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Soy tempeh

This article is part of: tempeh.

What is it?

Tempeh is a fermented product from Indonesia made from soybeans and a fungus called Rhizopus. During the fermentation, the fungus feeds on the soybeans and grows in the space around them, binding them together. This processs breaks down the molecules and this pre-digestion allows us to absorb many more nutrients from the soybeans. That makes tempeh as rich in protein and iron as meat. It is also higher in fibre and calcium while being lower in saturated fat and salt. The taste of tempeh evokes aromas of mushrooms, nuts and yeast, and its texture is firm, chunky and "meaty". Extremely delicious!

What do we need to make it?

Ingredients (for ~375 g of tempeh)

  • 250 g soybeans
  • ​1⁄4 tablespoon of tempeh starter (rhizopus)
  • 1 tablespoon of vinegar
Organic soybeans, rhizopus & rice vinegar
Organic soybeans, rhizopus & rice vinegar

Material

  • Something to wrap the soybeans together, this can be plastic wrap, a zipper lock freezer bag or a mould
  • An incubator, or a any other place that provides a constant temperature of about 30°C

How to make it?

The following process takes about 30 hours.

Remove the hulls

  • Soak the soybeans in water overnight or cook for 20 minutes
  • Massage them in a basin to remove the hulls
  • Remove the hulls from the water (by pouring the water from the basin, the hulls will come out first)
  • Repeat until there are almost no hulls left
Cooking facilitates and accelerates the removal of the hulls
Cooking facilitates and accelerates the removal of the hulls
A little massage does the trick
A little massage does the trick
Much easier than expected, isn't it?
Much easier than expected, isn't it?

Why remove the hulls?

The hulls of the soybeans prevent a good growth of the fungi and lead to bad tempeh.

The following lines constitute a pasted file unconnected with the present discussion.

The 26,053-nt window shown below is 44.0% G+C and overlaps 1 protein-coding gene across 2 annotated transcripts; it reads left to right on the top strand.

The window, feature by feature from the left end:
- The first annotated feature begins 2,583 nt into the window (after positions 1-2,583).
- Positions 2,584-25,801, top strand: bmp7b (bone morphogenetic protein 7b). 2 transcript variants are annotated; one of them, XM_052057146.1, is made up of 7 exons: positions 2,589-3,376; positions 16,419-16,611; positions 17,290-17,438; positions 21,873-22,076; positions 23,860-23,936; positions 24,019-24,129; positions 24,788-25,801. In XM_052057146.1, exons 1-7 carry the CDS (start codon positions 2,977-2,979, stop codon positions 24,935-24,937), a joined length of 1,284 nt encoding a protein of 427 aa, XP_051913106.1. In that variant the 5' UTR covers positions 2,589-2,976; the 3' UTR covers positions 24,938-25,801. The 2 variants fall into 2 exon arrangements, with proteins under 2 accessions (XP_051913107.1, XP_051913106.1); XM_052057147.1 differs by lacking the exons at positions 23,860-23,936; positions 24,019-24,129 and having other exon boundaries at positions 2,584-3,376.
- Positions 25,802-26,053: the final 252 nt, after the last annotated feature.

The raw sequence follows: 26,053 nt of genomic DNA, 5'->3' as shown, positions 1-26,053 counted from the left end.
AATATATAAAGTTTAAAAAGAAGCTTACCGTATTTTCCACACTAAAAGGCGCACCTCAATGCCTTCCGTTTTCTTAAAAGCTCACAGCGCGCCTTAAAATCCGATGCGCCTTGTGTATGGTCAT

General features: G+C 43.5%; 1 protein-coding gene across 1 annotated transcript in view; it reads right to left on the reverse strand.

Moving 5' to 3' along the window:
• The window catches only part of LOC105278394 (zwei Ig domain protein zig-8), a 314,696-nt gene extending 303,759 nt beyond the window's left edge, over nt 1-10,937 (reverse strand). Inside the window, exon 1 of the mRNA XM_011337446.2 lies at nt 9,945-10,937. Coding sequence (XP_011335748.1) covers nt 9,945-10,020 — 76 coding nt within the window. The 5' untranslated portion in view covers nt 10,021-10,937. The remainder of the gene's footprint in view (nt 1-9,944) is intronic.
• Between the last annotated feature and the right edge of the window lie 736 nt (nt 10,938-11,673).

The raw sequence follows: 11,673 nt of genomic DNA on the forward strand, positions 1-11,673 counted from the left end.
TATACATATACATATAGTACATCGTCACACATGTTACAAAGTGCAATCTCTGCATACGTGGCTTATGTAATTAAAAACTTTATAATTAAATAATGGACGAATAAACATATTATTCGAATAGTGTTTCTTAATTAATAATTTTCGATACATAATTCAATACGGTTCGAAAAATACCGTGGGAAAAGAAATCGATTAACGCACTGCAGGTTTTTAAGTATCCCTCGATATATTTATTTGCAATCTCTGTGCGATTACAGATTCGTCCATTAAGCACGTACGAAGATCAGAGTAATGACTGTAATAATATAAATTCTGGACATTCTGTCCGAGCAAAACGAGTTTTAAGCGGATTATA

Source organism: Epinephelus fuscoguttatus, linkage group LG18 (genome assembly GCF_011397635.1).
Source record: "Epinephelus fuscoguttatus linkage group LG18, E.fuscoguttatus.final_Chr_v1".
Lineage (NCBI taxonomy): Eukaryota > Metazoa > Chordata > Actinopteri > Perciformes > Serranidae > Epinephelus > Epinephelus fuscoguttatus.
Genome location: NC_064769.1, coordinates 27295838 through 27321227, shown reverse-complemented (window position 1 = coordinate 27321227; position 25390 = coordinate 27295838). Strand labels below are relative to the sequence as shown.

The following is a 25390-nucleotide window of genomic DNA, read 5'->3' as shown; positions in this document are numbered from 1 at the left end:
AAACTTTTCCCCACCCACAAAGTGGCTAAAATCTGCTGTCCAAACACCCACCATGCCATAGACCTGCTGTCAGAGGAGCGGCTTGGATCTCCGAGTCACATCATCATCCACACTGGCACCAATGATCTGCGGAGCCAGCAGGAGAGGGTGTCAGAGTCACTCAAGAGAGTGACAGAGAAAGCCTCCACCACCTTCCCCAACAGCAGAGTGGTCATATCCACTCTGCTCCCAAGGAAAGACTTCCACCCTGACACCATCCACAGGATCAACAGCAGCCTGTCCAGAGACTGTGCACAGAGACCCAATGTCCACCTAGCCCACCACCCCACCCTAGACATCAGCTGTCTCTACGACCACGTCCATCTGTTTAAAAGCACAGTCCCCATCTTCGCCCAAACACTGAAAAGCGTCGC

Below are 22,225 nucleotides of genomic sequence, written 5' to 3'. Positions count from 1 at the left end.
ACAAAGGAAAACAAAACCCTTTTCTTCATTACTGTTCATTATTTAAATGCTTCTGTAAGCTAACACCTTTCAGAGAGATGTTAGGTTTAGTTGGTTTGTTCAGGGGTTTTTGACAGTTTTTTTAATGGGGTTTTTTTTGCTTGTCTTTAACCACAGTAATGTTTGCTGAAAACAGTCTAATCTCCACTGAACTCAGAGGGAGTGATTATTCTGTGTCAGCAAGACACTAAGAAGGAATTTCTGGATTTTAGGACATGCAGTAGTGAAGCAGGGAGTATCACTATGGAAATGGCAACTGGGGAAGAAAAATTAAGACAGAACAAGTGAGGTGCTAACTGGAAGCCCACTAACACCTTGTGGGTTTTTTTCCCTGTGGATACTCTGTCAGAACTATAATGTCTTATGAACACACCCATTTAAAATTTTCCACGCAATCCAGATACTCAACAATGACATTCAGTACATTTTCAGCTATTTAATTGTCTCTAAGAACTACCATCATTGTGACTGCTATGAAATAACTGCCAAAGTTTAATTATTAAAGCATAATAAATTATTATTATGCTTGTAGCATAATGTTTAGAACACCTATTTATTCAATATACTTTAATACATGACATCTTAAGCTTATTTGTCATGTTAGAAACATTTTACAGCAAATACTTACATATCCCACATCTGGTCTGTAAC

Cook the soybeans

  • In a pot of boiling water: add a tablespoon of vinegar and cook the soybeans for 25 minutes
  • Drain the soybeans in a colander and rinse briefly with water
A tablespoon of vinegar helps keep bad bacteria away
A tablespoon of vinegar helps keep bad bacteria away

Innoculate the rhizopus

  • Dry the soybeans very well (we use kitchen towels, but some use fans) and let them cool to room temperature
  • Add 1⁄4 tablespoon of tempeh starter (rhizopus) and mix well
Drying the soybeans well allows the rhizopus to grow quickly
Drying the soybeans well allows the rhizopus to grow quickly
1⁄4 tablespoon of tempeh starter (rhizopus)
1⁄4 tablespoon of tempeh starter (rhizopus)
Can you see the spores?
Can you see the spores?

Shape the tempeh

  • Put the enhanced soybeans in plastic wrap, a zipper lock freezer bag or a mould
  • Make sure that the soybeans are well compacted (that there is not too much space between them)
  • Using a needle or a toothpick, make small holes on all sides to allow the rhizopus to breathe
The tempeh are ready to go into the incubator
The tempeh are ready to go into the incubator

Let it incubate

  • Put your growing tempeh in the incubator
  • Let your tempeh ferment for 24-30 hours at ~30°C

When can I see if it works?

Nothing visible happens in the first 15 hours. Then a white and cloudy feel takes over, which is a very good sign.

Tempeh is ready

Take the tempeh out of the incubator when the rhizopus has grown all around the soybean, turning it into a compact white block. Yaaay, fresh tempeh!

Storage

Fresh tempeh can be stored in the refrigerator for up to one week. Freezing is also an option to keep it longer but it is so good that we usually eat it in a few days, no need for preservation techniques in the club.

Created 06/04/2021

Updated 06/04/2021